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Keys, Hammers, & Pipes

Bringing an organized piano back to life

April 3, 2015

Animal, Mineral or Vegetable?

Guest blog posting by
Jennifer Schnitker

When working on the wind-chest, John and Lou noticed a white powder coming from the pallet valve leather – not a normal occurrence.  This immediately raised questions for us. Was this a sign of deteriorating leather, necessitating replacement, or something more benign?  Could the white powder be historical evidence, perhaps a … Continue Reading »

March 17, 2015

Bellows Treatment

Assembling the bellows.

By John Watson

We recreated the assembly process based on evidence from the surviving fragments of old leather.

It has surely been much more than a century since these organ bellows have filled with air. Now they are ready to kick up some wind once again. Today’s post is about our treatment of the bellows.

It … Continue Reading »

February 9, 2015

The Mouse’s Tale

Pen drawing fragments

By John Watson

A fragment of a pen drawing could be the work of Amelie Rives of Castle Hill over a century ago.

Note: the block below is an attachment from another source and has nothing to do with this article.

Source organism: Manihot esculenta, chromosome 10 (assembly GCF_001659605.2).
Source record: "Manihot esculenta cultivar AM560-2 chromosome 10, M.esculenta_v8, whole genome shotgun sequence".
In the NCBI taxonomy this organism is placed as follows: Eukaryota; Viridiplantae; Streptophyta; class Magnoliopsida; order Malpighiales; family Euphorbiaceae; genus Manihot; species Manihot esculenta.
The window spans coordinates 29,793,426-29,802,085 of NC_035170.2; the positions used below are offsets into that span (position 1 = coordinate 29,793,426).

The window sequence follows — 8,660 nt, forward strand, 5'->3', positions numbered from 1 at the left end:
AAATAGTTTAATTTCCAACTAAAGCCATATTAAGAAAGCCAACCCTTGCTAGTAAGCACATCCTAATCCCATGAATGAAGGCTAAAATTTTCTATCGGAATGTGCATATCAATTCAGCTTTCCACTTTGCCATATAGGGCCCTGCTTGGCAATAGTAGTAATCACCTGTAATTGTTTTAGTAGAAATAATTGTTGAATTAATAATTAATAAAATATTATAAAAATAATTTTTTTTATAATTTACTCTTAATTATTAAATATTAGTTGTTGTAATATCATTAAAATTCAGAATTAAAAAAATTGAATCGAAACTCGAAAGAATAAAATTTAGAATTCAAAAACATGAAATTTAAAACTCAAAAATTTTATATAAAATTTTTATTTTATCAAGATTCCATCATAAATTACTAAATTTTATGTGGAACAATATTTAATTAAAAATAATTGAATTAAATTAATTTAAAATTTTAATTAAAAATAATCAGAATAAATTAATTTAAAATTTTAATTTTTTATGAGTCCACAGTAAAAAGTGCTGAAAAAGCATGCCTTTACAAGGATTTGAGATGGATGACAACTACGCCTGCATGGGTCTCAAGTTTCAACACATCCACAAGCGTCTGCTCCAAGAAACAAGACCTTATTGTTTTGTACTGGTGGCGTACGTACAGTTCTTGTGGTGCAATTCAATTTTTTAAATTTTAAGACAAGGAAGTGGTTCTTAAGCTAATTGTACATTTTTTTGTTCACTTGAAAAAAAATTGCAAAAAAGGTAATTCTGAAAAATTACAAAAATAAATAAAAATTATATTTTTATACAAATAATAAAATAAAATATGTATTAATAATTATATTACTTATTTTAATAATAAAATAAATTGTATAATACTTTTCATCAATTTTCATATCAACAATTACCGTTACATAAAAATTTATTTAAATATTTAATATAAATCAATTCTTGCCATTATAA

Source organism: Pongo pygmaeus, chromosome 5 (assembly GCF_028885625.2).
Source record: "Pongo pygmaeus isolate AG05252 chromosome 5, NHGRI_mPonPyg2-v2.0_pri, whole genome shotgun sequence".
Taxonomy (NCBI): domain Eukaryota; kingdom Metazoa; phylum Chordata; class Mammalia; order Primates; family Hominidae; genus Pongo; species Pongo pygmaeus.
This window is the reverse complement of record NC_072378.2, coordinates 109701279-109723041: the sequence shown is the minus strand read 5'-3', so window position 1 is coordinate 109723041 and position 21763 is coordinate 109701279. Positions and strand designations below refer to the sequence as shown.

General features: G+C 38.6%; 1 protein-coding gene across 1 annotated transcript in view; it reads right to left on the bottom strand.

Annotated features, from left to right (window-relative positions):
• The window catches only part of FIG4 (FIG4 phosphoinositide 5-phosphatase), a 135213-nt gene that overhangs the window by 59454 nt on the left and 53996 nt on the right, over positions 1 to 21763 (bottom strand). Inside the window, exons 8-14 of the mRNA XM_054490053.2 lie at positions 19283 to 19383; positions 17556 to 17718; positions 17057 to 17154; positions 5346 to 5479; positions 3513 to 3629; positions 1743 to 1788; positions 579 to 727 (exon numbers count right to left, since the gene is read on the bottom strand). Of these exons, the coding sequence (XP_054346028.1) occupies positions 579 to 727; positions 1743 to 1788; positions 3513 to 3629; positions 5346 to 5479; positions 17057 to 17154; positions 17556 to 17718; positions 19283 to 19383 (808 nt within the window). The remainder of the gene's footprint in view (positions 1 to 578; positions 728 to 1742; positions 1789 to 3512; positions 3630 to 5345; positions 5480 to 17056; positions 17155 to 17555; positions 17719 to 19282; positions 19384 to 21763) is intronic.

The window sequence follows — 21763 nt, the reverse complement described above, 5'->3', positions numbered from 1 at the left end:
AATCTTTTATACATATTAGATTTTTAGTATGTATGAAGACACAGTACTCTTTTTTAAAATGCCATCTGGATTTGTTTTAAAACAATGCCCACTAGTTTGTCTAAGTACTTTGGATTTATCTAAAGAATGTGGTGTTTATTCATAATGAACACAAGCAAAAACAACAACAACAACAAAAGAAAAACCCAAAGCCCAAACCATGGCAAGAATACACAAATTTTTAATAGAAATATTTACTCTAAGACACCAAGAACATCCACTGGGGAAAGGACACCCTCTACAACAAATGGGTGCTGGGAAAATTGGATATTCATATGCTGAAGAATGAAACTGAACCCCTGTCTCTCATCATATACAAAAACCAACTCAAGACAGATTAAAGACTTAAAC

Mice adore keyboard instruments as much as people do. But for mice, the attraction of organs and pianos is that they offer a splendid place to set up housekeeping. Here they find cozy … Continue Reading »

January 9, 2015

The Wind-Chest During Treatment

by John Watson

Two centuries of dust accumulation and the detritus of a few generations of mice had left the wind-chest congested with debris.

The bar frame, which forms air channels running under the rows of pipes, is composed of wooden components permanently glued together. Each channel has only one opening for its pallet (a valve that is … Continue Reading »

December 10, 2014

The Wind-Chest Before Treatment

By John Watson

The wind-chest sits on top of the chassis just behind the upright grand piano. The organ’s pipes and outer casework are removed.

We’re back after some re-organization of the blog.

The series of posts by guest writer Jenna Simpson have been moved to the “History” page at the link above. Jenna details the … Continue Reading »

August 7, 2014

Pipes are Straightened


By John Watson

Before treatment, the pipes were bent, torn, and twisted.

The badly twisted, torn and mangled pipes are among the more daunting problems to be solved in the treatment of the “Tucker” organized upright grand piano. A conventional approach to restoration would probably involve replacing them with new ones. Some restorers have even melted … Continue Reading »